Golf is a game of life. Diabetes is a game of life. For those who have held a club, struck the small white ball off the tee, and tallied shots, you will understand today’s analogy, just in time for the PGA Championship at Whistling Straits. For those who have not, you too will appreciate the talk. Golf is merely the vehicle for a mightier conversation—diabetes happens to share the same fairways and greens.
Suffering seems to be an inherent aspect of both golf and diabetes. Again, for those who have swung an iron, seen the ball skyrocket off the clubface into knee high thicket out of bounds, after having just driven the ball dead down the middle of the fairway, this can be a tortuous place to reside within the mind. In my experience, this feels pretty much the same as waking up with a blood sugar of 105, eating your standard breakfast, taking your experience-driven insulin dosage, and two hours later, discovering blood sugar of 263. Both results do not meet expectations—expectations we feel we own. Continue reading
You know that place–the simple longing for normalcy after a long bout with high and low blood sugars. All you want is to feel like yourself again; balanced, centered, in control. In the midst of the roller coaster ride, it’s difficult to remember that you will eventually make it back. You always do.
Before making it back to that normal zone of self-awareness, we’re different–not ourselves but not entirely not ourselves. I think that was a triple negative but you get the point, ultimately the one understanding to sane with diabetes: Continue reading
I hope Medtronic doesn’t read this post. Why? I think I’m going to surf with my pump attached this summer.
The story starts back with a New Year’s Resolution. Upon waking on the first day of 2015, I knew I had to surf this year. Not sure why. Didn’t know how it was going to happen, but I could feel the ambition. It was a true one. Now 6 months later, I’m kicking it in Hawaii with no agenda… but to surf. That’s it.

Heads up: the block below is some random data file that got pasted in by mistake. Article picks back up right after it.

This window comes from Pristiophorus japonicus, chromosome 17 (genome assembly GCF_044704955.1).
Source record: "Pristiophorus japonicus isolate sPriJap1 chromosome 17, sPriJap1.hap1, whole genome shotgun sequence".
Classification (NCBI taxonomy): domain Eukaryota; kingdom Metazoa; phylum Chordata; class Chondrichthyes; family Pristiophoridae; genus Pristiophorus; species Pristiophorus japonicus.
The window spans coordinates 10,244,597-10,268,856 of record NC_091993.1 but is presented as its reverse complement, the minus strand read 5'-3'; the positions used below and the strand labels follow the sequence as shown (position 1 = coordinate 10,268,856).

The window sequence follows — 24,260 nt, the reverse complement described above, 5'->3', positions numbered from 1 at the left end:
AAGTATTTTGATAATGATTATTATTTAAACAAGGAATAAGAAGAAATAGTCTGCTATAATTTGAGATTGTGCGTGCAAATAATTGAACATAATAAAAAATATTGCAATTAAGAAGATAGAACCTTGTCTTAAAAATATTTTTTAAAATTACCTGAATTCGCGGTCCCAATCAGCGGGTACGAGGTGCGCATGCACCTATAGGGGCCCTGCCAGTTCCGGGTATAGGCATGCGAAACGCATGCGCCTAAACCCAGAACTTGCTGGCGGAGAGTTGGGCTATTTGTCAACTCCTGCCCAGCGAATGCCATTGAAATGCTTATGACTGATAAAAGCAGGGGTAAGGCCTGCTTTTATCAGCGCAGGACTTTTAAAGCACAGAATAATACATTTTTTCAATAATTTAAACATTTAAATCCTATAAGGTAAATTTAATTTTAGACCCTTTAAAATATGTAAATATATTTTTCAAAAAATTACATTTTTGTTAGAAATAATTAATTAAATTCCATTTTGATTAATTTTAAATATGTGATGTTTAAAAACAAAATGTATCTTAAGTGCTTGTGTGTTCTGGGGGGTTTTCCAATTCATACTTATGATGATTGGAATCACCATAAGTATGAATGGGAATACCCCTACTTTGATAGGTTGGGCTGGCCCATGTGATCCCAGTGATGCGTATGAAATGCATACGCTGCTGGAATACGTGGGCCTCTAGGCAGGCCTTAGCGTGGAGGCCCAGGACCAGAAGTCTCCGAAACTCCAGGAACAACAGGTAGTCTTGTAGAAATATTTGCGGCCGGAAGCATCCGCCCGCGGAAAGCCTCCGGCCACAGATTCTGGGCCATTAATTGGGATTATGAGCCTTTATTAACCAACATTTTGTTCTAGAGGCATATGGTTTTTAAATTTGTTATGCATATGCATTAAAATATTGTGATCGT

The board and I got in the water for the first time yesterday. As I stood there ready on the beach, I looked down and saw my tubing. In less than 30 seconds, I knew that I had to take it into the water. Well, had probably isn’t the best description of the choice, but a choice was made. The car was a long walk back. I wanted to keep the sugar in a good range. The beach was pretty crowded with limited shrubs for hiding. I had no flip flops or shirt to disguise it under. I’m, after all, on an island pretty far away from backup resources, like a spare pump.
It’s been one of those weeks at the DDG in regards to blood sugar, with particularly persistent high blood sugars. A much enjoyed pastime of many with diabetes is the arduous, often pointless hunt for the high blood sugar cause. In our desperate search, we have determined it could be any of the following, not in order of likelihood: the full moon, stress at work, a new supplement, scar tissue, lack of exercise, hot weather, or menstruation (only applies to one DDG cofounder).
We also figured out, while on the phone yesterday, that it was indeed the official 1 year anniversary of launching DiabetesDailyGrind. Wild. What a year.
Now as a one year old website, with two members who still deal with the occasional round of unexplained high blood sugars, this is the perfect moment to remind ourselves, of our philosophy: the grind. Continue reading
As a member of the diabetes online community, it’s a privilege to connect and offer real diabetes management strategies with a selfless, courageous group of people. In honor of our own one year anniversary, we’d like to recognize those member websites or blogs that have inspired us to grow in our own diabetes journey with their own diabetes tips.
A huge thank you goes out to the following blogs and websites: Continue reading